Union's first deputy foreign minister, Georgy Kornienko, wound up three
days of talks with Syrian leaders in Damascus.
The official Soviet news agency Tass called Kornienko's talks "useful,"
without giving details of the discussions, and Soviet television criticized the
Habib mission, saying the U.S. envoy was "defending American interests in
the region."
Senate cuts federal benefits
WASHINGTON-The Senate voted yesterday to endorse a $7.9 billion cut
in cost-of-living increases next year for 44 million people getting Social
Security and other government retirement benefits.
The narrow decision came as the Republican-controlled Senate resumed
drafting its own version of a 192 budget blueprint one day after President
Reagan's remarkable victory in the House.
The $699.1 billion Senate proposal-like the House-passed plan-is tailor-
made for the deep cuts in taxes asnd spending that form the nucleus of
Reagan's economic recovery program.
The payments go to recipients of Social Security, Supplemental Security
Income, veterans, Civil Service, military and Railroad Retirement benefits.
Senate considers bill
to protect U.S. spies
WASHINGTON-CIA Director William Casey said yesterday that a bill to
jail anyone who publicly identifies a U.S. spy is needed to rescue American
intelligence agencies from serious harm.
He testified before a Senate Judiciary subcommittee which is considering
a bill to impose jail terms of up to 10 years for someone with access to
classified information who discloses the name of an agent.
Similar legislation failed to reach a Senate floor vote last year as opponen-
ts contended it was unconstitutional and could stifle legitimate news repor-
ting of intelligence activities.
The bill is aimed in part at a publication called Covert Action Information
Bulletin, which repeatedly has published the names of alleged American
agents.
The Justice Department testified that the current proposal, sponsored by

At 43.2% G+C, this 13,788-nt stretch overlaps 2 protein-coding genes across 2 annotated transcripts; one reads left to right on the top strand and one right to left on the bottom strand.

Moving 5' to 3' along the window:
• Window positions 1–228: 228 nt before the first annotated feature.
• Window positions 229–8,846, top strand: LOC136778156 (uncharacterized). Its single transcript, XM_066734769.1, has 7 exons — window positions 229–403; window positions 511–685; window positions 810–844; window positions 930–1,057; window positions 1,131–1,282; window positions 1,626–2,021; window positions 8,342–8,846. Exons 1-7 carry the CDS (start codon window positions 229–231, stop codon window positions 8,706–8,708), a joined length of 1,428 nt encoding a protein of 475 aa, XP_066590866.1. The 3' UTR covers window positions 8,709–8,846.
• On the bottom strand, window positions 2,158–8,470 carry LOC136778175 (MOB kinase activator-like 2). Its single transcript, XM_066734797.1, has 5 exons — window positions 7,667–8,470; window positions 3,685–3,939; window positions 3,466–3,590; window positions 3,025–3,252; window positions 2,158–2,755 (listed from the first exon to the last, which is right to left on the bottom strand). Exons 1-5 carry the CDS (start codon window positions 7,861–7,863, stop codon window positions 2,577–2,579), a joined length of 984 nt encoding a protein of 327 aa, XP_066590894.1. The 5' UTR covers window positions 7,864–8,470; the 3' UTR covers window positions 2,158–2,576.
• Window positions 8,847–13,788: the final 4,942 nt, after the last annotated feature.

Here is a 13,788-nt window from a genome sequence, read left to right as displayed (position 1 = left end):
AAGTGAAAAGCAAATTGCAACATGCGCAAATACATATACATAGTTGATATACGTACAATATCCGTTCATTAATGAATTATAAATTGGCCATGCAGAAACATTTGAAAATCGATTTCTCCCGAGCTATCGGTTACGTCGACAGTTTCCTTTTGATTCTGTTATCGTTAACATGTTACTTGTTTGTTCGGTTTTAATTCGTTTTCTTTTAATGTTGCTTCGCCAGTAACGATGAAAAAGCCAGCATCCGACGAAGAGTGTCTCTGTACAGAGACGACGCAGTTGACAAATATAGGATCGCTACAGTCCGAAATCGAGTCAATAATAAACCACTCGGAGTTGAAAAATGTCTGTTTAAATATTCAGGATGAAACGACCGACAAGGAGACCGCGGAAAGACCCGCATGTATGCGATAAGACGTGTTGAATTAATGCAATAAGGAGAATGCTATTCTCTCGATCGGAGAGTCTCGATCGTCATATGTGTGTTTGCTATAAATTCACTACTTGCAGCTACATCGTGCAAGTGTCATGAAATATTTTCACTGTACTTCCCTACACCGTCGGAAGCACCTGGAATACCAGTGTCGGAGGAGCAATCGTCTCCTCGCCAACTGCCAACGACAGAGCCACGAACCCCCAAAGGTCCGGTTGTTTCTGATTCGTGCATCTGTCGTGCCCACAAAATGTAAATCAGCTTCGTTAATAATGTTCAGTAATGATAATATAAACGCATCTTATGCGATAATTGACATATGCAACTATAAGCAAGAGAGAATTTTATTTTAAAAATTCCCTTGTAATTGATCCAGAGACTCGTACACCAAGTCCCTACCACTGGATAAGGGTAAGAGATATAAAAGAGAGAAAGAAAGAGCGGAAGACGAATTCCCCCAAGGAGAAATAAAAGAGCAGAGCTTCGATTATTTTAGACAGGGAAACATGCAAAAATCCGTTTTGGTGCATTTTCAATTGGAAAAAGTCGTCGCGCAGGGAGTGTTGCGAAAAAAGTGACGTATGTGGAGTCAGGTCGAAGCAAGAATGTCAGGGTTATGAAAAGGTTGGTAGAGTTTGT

Sen. John H. Chafee (R-R.I.) is constitutional.
FCC approves increase
for interstate phone calls
WASHINGTON-As expected, the Federal Communications Commission
gave final approval Friday to a 16 percent rate increase for interstate phone
calls and a 35 percent rate reduction for international calls, effective May 14.
Yesterday's decision will let AT&T implement both rate changes at 12:01
a.m. Thursday, the same time at which it has already announced the im-
plementation of several major increases for various business telephone ser-
vices.
AT&T's rates for so-called private line service will jump 35 percent next
Thursday, while rates for Wide Area Telecommunications Service (WATS)
lines will climb 16 percent. Private line service, used by large companies
and the federal government, involves the leasing of dedicated lines to con-
nect offices or plants in different states.
According to AT&T, the private line and WATS rate hikes will generate
more than $830 million in new annual revenue. The 16 percent boost in inter-
state rates will produce an estimated $800 million in new annual revenues,
while the 35 percent decline in international rates will cost AT&T about $425
million a year.
Dole proposes alternate
food stamp legislation
WASHINGTON-Sen. Robert Dole (R-Kan.) warned yesterday that
Reagan administration cuts in social programs might qualify more
Americans for food stamps so it would be a mistake to place a ceiling on total
food stamp spending.
Dole suggested what he called a "loose-fitting cap" as a compromise to
head off an administration proposal to enact into law specific caps on spen-
ding through fiscal 1985.

Recyclers sponsor

awareness
By MICHAL HERSHKOVITZ
Around Liberty Plaza in downtown
Ann Arbor, "Reduce, reuse, and
recycle" has been the popular slogan
since May 3, when Recycling Week was
launched.
Coordinated by the group Recycle
Ann Arbor, the past week has been
marked by daily presentations, a
square dance, and a fund drive to help
RAA expand its activities and services.
RAA SPONSORED THE week-long
activities in Liberty Plaza to raise con-
sumer consciousness to the problem of
removing recyclable products from the

week
steady flow of "disposable" waste,
members said.
"People are realizing that we can't
have the waste that we've had in the
past," says commercial division coor-
dinator Kerry Sandford, "and people
are open to changes."
Recycle Ann Arbor performs cur-
bside pickup for the city's residential
and commercial districts. The group
says the community is responsive, but,
according to Sandford, much untapped
potential remains for increasing the
community's recycling of paper, alum-
ninum, tin, and glass products.